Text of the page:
Do you think we shall see listings on the stock market this year?

I don’t think it is very likely we get any flotations this year. My conviction would be that the first operations come about in 2022 or 2023.

Digitalisation is naturally one of the Bank’s investments. What is under preparation in this field?

The investments in digitalisation and technological transformation are vital to the ongoing development and competitiveness of the Bank. The technological developments, whether in terms of processes, or the means of reaching out to Clients, current and future, in formats other than the in-person, are going to significantly improve the banking experience and what both our teams and our clients feel in relation to the bank. In this field, we are developing various initiatives that range from improving the information technology infrastructure, replacing equipment and developing new solutions for clients. It is our expectation that through to the end of this year many of these shall be completed and the results already visible.

The BFA holds a very important role from the perspective of social responsibility in Angolan society. Which are the actions that you wish to develop?

Ever since its foundation, the BFA has supported various initiatives within the social field. In April 2005, the BFA Board of Directors, in reflection of the depth of its commitment to the economic and social development of Angola, approved the launching of a Social Fund, which currently redirects its investment exclusively towards ‘Children’, one of the most vulnerable groups in our society. The Bank understands that the development of children and young persons aged under 18 is critical to the future of the country and that, through support for initiatives and projects focusing on healthcare, education and social and financial inclusion, it is possible to improve the living conditions of families, guaranteeing their resilience, sustainability and faith in the future. This is the genuine commitment of the Bank to the society, institutions and citizens of Angola.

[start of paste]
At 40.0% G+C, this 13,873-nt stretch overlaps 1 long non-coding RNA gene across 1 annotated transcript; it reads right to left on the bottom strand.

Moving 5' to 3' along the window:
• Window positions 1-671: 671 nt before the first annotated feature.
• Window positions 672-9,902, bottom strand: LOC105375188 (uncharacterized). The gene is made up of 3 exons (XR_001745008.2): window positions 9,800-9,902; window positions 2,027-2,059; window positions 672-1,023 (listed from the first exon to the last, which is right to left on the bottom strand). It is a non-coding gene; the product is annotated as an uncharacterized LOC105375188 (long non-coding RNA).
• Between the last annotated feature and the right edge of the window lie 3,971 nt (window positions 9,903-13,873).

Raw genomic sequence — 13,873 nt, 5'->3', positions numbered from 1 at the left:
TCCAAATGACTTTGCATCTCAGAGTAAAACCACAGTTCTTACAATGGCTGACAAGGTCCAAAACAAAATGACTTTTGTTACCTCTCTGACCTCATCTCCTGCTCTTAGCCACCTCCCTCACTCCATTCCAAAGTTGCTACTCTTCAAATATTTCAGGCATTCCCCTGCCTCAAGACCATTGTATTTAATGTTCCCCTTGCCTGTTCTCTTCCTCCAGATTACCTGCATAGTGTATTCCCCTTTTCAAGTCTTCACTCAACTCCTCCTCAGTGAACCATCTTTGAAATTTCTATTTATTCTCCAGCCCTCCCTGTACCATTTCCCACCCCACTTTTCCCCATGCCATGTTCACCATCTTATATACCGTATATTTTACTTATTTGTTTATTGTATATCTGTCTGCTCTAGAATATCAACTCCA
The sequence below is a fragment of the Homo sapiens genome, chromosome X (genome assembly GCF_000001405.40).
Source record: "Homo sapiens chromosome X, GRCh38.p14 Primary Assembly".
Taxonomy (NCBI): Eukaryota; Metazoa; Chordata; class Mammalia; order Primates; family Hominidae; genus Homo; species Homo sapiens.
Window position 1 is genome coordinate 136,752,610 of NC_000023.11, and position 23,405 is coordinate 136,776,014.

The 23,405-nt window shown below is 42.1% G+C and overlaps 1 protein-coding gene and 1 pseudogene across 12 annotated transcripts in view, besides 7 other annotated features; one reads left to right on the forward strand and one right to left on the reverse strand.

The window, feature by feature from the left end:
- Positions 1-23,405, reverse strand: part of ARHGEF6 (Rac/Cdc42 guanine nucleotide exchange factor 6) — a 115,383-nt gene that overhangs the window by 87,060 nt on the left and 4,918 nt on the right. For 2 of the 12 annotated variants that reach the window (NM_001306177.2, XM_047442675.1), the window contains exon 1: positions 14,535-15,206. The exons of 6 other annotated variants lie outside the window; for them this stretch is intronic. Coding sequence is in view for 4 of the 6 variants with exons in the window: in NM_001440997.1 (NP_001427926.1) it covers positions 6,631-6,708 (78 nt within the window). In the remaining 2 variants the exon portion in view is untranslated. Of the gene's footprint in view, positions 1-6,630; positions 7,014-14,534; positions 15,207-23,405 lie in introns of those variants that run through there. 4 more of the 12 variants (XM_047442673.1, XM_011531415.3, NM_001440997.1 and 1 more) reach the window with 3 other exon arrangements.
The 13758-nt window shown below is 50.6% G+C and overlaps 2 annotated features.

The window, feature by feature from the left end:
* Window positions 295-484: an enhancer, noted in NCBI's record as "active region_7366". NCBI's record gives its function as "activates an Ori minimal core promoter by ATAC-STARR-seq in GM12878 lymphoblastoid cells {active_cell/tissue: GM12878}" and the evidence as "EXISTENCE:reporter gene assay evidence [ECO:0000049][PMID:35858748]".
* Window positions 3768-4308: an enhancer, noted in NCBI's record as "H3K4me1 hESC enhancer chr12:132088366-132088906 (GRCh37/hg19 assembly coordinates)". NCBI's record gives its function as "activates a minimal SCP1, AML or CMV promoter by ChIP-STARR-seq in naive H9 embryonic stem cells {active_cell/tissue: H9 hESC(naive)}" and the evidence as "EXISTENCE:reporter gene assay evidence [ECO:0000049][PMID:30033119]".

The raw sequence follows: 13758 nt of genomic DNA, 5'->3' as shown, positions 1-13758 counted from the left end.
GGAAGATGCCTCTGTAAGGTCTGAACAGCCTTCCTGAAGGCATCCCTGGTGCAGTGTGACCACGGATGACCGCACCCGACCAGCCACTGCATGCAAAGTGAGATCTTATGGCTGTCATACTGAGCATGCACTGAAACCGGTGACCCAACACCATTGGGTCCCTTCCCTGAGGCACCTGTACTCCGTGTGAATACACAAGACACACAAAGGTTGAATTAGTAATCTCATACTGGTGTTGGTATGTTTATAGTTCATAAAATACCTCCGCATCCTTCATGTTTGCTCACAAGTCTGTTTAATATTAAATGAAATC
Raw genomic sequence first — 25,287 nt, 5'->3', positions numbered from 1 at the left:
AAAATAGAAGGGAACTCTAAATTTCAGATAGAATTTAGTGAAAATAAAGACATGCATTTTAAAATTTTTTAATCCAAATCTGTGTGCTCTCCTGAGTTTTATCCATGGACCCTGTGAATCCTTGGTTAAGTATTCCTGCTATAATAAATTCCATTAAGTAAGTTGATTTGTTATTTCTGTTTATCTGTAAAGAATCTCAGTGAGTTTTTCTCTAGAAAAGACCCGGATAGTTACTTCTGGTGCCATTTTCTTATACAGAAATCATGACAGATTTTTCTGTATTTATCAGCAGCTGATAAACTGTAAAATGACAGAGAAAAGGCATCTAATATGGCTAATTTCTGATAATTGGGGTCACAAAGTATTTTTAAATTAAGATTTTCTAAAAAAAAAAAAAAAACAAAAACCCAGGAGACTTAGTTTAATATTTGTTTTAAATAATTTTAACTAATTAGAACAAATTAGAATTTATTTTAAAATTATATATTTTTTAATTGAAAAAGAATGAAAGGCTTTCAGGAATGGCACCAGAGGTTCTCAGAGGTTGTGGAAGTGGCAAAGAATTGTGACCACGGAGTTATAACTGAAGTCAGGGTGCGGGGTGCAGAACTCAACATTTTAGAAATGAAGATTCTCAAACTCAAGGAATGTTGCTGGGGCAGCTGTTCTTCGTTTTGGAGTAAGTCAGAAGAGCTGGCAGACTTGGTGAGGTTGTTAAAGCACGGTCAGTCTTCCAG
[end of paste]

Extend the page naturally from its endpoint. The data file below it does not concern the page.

Would you like to highlight some initiatives?

There are countless initiatives receiving financial support from BFA but we might choose the following examples:

• +Saúde Huambo, a program that began in 2018 and supports the Central Hospital of Huambo in improving the conditions on the pediatric ward, including the acquisition of medication, materials and hospital equipment;

• BFA + Nutrir, which consists of support for the national program to counter infant malnutrition in Angola in partnership with UNICEF – the United Nations children’s agency;

• BFA + Água + Vida, which seeks to guarantee access to drinking water in 15 schools and communities in the municipality of Ombadja, ensuring the retention and performance of the children in the schools as well as improving the living conditions of their families. This initiative is under implementation in partnership with UNICEF and the provincial government of Cunene;

• The CAPRI project, supporting the empowerment of primary school teachers in the province of Luanda under the auspices of the Ministry of Education;

• The BFA Solidário program that supports nonprofit organisations acting in the sectors of education, health and fostering the social and financial inclusion of children and young persons.

These actions fall within the scope of a broad range of initiatives undertaken by BFA with the objective of assisting in improving the living conditions of Angolans.

Finally, we would also mention how, in 2020, we provided relevant support to the Government of Angola within the scope of its initiatives to combat and prevent Covid-19.